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Buyer bought a couch - wants to go to court Consumer Fraud

Discussion in 'Consumer Fraud & Scams' started by Fayvir, Aug 24, 2016.

  1. Fayvir

    Fayvir Law Topic Starter Guest

    Jurisdiction:
    Ontario
    I recently sold a couch + armchair online via Kijiji, an online classifieds website.

    A buyer messaged me saying he's interested. He then shows up with his friend, they inspected it, sat on it as well, and we negotiated the price from $420 down to $350. So after we confirmed the price, they handed me the cash and started moving the furniture out to their car. On my ad, I put up pictures of the furniture I'm selling, which included some cushions to stage/decorate it. He even asked for those as well! So i gave it to him for free.

    While they're moving it out of my house, they damaged the drywall, which I let it go, since I assume it was purely an accident.

    A few hours later, they message me saying they want their money back and wants a refund because they found damages inside the couch. I asked them to send pictures of it, but they said they can't because it inside and under the leather. He explicitly states this:
    "There is not physical damage that can be seeing on the couch. You wouldnt have problem selling it to somebody else that wouldnt matter keeping it the way it is. But I can not keep because I have kids"

    Then I said sorry, I cannot offer the refund as we honestly had no idea what damages he's talking about. For all we know, he could have damaged it during the transport process or when he got home. I told them no refunds and he said fine.

    Two weeks later, he sends another message saying "See you in court"
    Should I be concerned?

    I saved my ad, the pictures, as well as the text conversation just in case.

    Thanks.
     
  2. army judge

    army judge Super Moderator

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    Why be concerned?

    If sued, then served, go to court as ordered, defend yourself.

    Tell the truth.

    Worst case, the judge rules you return the money.

    If things are as recite, a ruling adverse to your interests is doubtful.
     
    Michael Wechsler likes this.
  3. Fayvir

    Fayvir New Member

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    Thanks armyjudge. I forgot to mention that during the text conversation, he did say that if I don't refund the money, then he will go to the police and file a report to the consumer agency. Said he's done this before to get his money back, and that there are laws to protect the consumer to avoid getting ripped off.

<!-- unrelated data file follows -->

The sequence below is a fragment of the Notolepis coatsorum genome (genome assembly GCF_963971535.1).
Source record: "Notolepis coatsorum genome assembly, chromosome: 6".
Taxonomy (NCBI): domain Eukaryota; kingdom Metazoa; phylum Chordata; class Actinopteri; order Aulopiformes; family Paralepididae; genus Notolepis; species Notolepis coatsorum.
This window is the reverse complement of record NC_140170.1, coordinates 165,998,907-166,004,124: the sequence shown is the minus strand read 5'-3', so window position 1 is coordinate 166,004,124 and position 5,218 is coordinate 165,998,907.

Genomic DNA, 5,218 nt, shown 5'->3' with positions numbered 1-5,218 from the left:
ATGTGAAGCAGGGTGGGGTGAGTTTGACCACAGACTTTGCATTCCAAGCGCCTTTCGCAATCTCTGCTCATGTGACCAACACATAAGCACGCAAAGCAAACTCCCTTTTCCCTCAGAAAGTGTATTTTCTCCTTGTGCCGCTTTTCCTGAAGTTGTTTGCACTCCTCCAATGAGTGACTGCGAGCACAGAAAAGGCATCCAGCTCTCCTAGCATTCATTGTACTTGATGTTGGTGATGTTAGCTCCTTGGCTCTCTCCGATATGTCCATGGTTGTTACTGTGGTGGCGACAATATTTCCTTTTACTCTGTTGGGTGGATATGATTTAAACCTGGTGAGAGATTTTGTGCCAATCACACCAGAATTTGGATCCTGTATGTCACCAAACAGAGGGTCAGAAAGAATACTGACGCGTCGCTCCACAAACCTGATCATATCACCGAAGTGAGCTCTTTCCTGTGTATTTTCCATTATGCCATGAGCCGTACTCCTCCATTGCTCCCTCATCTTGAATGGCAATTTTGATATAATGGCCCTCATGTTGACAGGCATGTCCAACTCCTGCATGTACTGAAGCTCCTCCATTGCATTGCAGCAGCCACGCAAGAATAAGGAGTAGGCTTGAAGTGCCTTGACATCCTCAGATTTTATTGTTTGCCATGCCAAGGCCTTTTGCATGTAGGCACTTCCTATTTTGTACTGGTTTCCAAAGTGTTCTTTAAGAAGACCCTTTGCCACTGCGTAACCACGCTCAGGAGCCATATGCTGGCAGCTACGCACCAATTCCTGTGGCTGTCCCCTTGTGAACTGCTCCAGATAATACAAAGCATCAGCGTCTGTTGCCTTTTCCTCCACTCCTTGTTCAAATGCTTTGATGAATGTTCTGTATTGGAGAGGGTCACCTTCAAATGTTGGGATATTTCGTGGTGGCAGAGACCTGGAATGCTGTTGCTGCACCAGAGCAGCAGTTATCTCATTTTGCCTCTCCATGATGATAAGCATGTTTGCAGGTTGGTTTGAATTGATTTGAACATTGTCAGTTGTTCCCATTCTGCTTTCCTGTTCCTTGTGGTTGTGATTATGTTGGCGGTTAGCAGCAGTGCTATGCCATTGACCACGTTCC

I had no intention of ripping him off or scamming him. It was a best interest transaction, I needed the couch gone, he wanted it, and now he changed his mind.

    I guess worst case is spending the time to go to court to return his money...but I'm leaving the country in a week. The place he came by to pick up the furniture will be rented out to new tenants. Just wondering, is there any way he could be trying to scam me back just to get free furniture?
     
  4. army judge

    army judge Super Moderator

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    There is no way to discern accurately the motivations of others.

    If you leave the country, you can't be served.
    If you can't be served, you can't be sued.

    If you never return to Canada, the outcome won't matter.

    If you're truly worried, give the person back the money.
    Tell him to keep the couch.
    Is a lousy 400 bucks worth the stress?
    There's nothing you can do, but defend yourself, whether that be civilly or criminally.
     
    Michael Wechsler and Fayvir like this.
  5. adjusterjack

    adjusterjack Super Moderator

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    Sure, that's what he could be doing. If these kinds of threats from a whining buyer make your knees wobble and your anus pucker then you should never "sell" another thing in your life, just donate your stuff to charity when you are done with it.

    Meantime, the way to handle this character is:

    Block his texts.
    Block his calls.
    Block his email.
    Don't respond to any of it.
    If he does manage to talk to you say "You bought it AS IS, you own it, do what you want, but I won't be talking to you ever again."

    If he's still on the phone, hang up. If he's at your property and won't leave, call the police and report a trespasser.
     
    Michael Wechsler likes this.
  6. Michael Wechsler

    Michael Wechsler Administrator Staff Member

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    So a buyer who inspected the couch about as well as could be inspected, knew what he was buying and had remorse went to the #1 used method for trying to get others to comply with their wishes - he threatened to sue and hoped you'd be afraid, crumble and give him his money back. The above comments are excellent.

    If you don't feel as though you're right and have done nothing ostensibly wrong, nothing to fear. At worst, you'll have to show up at court and a judge will disagree with you and will require you to pay the buyer. You're in the same position as giving in. At best, the buyer goes home with nothing -- and out the time and money to bring a frivolous lawsuit to scare you. And if the story is anything close to what you represented - and it seems reasonable the buyer inspected the couch and there were no other terms attached - I can't imagine why anyone would waste time and money trying to sue in court.
     

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